Photo Credit: Ramona Rosales
Lil Wayne’s thirteenth official studio album titled Funeral is more comparative to a shooting guard’s perfected mid-range jumper, opposed to expecting a triple-double every game. For example, like the pronounced skillset of James Harden, over the fluidness of LeBron (In fact, he makes reference to the Houston Rockets star, but we will get to that later). The laser sharp punch lines are still there, the zany mindset is still intact, and the clever wittiness of the syrup sipping MC that defined classics like The Carter III is all still very much alive.
Through a decade filled with label disputes, money woes and a few very public health crises, Weezy has still managed to escape the jungle unscathed, as he’s done for most his life. Although at a lengthy 24-tracks, the LP does lack energy and artistic motivation here and there but all in all, it continues to show Wayne’s pension for defying adversity and above all else, remaining one of the true masters of his craft. Steadily conquering intricate details that have helped catapult and add longevity to his stellar career thus far. This is evident on the opening track “Funeral” where he hits the ground running like a cannon firing off signature one liners like: “Life is a movie and it’s in theaters // Some of y’alls already went to cable.”
Sending a stark reminder to those who may have had reservations regarding his lyrical competence. Good pal Mannie Fresh returns to provide a little magic on the easy beat bopping flows of “Mahoghany.” As Weezy weaves in and out of snares and jazzy 808’s like a thief in the night. Rhyming over a wavy set of drum lines: “I’m a Libra, I weigh it out // Hope the reaper don’t take me out // I’m too eager to wait it out, stuck the heater in Satan’s mouth.” It’s apparent the pair’s chemistry is still a fruitful one, as the Cash Money producer shows up again on the excellently laced “Piano Trap.” Which sounds like it belongs on any one of the diamond-grilled rappers more notable masterworks; (The Carter series, I am Not A Human II or even the Dedication mixtapes).
Ironically, it is on these highlight tunes, taking it back to his throwback Cash Money roots, that Wayne shines the brightest. On tracks like these his energy peaks the highest, and his creative juices flow the deepest. The times when you feel like he’s rapping until there’s not a breath in him left, as he vows to show everyone he still hasn’t lost it. For example, the crafty trap hitting “Clap For Em” channeling 2000’s Hot Boyz vibes. The bouncing track even samples their 1999 summer banger “I Need a Hot Girl.”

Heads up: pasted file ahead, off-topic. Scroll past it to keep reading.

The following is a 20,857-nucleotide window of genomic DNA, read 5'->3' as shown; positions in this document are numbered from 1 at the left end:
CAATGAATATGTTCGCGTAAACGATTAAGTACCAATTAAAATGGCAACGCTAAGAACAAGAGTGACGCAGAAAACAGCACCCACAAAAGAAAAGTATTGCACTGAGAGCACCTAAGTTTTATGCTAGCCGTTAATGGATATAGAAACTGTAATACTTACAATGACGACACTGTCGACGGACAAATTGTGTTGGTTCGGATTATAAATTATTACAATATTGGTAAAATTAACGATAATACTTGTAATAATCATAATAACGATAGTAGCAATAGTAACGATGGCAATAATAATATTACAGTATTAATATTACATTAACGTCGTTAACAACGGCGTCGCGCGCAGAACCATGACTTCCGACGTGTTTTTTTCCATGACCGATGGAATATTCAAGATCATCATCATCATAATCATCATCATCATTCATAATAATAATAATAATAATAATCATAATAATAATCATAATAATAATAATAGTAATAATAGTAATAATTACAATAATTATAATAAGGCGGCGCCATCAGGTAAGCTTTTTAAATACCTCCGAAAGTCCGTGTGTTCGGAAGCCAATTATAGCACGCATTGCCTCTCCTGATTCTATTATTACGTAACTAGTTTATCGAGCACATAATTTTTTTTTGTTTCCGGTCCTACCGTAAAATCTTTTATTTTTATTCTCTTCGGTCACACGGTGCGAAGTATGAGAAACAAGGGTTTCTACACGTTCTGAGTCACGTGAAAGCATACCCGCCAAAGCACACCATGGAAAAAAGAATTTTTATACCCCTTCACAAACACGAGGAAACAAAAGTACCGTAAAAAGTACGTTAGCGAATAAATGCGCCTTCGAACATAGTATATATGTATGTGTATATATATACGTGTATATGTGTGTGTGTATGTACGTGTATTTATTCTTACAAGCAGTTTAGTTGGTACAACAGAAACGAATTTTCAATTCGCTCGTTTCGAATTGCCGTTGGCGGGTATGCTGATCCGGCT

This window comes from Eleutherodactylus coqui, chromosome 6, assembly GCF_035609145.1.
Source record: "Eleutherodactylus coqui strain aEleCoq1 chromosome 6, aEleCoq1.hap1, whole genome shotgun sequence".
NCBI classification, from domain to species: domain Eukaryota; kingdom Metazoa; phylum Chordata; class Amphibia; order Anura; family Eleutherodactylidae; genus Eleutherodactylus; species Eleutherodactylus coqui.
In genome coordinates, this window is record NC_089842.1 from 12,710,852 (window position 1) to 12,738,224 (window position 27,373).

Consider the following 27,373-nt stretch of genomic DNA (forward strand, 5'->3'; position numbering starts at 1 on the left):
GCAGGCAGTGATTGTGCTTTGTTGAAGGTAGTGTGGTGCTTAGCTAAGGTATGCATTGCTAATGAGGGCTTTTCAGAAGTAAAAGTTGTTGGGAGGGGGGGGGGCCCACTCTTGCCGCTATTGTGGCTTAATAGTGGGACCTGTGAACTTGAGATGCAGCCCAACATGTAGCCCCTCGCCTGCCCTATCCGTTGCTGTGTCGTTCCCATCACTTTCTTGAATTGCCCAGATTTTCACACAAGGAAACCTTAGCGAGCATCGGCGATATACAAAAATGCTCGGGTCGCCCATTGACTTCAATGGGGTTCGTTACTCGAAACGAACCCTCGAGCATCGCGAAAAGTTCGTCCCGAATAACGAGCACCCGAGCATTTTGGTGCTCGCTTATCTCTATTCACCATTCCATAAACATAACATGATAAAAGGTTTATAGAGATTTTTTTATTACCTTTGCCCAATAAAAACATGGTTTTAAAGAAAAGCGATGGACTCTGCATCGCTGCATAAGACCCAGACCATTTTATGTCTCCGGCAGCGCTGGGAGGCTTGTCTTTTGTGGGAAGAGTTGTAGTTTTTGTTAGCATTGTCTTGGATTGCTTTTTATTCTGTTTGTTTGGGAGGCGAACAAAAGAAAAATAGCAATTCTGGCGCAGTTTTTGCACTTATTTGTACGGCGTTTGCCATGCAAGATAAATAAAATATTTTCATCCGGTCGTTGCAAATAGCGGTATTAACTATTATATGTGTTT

On the defiant “Not Me” he spews lines like: “Walked in the pet store said let me get a cobra, gotta keep your friends close and enemies closer,” and “I’m running outta time so I bought another rolex.” Other witty lines can be found on tracks like “Stop Playin With Me” with flows like: “I been on time for a long time, and time sure flies, but it’s on a long flight.” Elsewhere on songs like the splendid “Mama Mia” the tattooed MC goes in on a sizzling three-minute solo rant which is so direct and in your face that it sounds like he’s in a rap battle with himself.
Wayne also includes numerous odes to NBA stars throughout the LP, including Russell Westbrook on “Ball like A Dog” and the late great Kobe Bryant on “Ball Hard” respectively. On the song “Harden” Wayne reminisces regrettably about a lost love, or arguably about the rap game itself: “You blocked my number // I feel like James Harden you blocked my jumper.”
In contrast, unfortunately Lil Tunechi’s obsessiveness with keeping up with the current, almost clouds his signature style at times. For example, tracks like “Never Mind” and “Wayne’s World” all feel uninspired with little creative effort, and ultimately fall flat. When Wayne’s mind veers out of his lane, the artistic well runs dry, and his raps start coming off forced and just doesn’t work. This is the dilemma with many of his collaborations on Funeral. For instance, on the Adam Levine assisted “Trust Nobody,” the rock/pop combo is an unconvincing attempt and fails miserably. As is the case on the darker “Get Outta My Head” featuring a verse by the late rapper XXXTenacion, and “Know You Know” (despite a respectable verse by 2 Chainz) is nothing we haven’t heard from Wayne before. “I Do It” with Big Sean and Lil Baby spawns the most potential, and elsewhere, “Bastard” (Satan’s Kid) which addresses his dad’s mistreatment of his mother fairs well enough.
With almost three decades in the game, it is safe to say the Young Money honcho is still lyrically unmatched, except for the likes a select few of his generation. However, Funeral serves as more of a modern-day version of a roller coaster Weezy ride only Lil Wayne could provide. In the high times he combines sure spit fire lyrics with the lean sipping Southern Louisiana style that he’s made all his own. Then in other moments like past times, his flow gets so complex that he tends to out-rap himself and it comes off as saturated overkill. Like a race car driver who doesn’t need the fastest car to win, Wayne is already gifted enough to beat anyone on the track. In short, overcompensating is unnecessary for a rapper of his caliber. And, the solution is simple. Stick to the script Wayne! It’s worked for you thus far.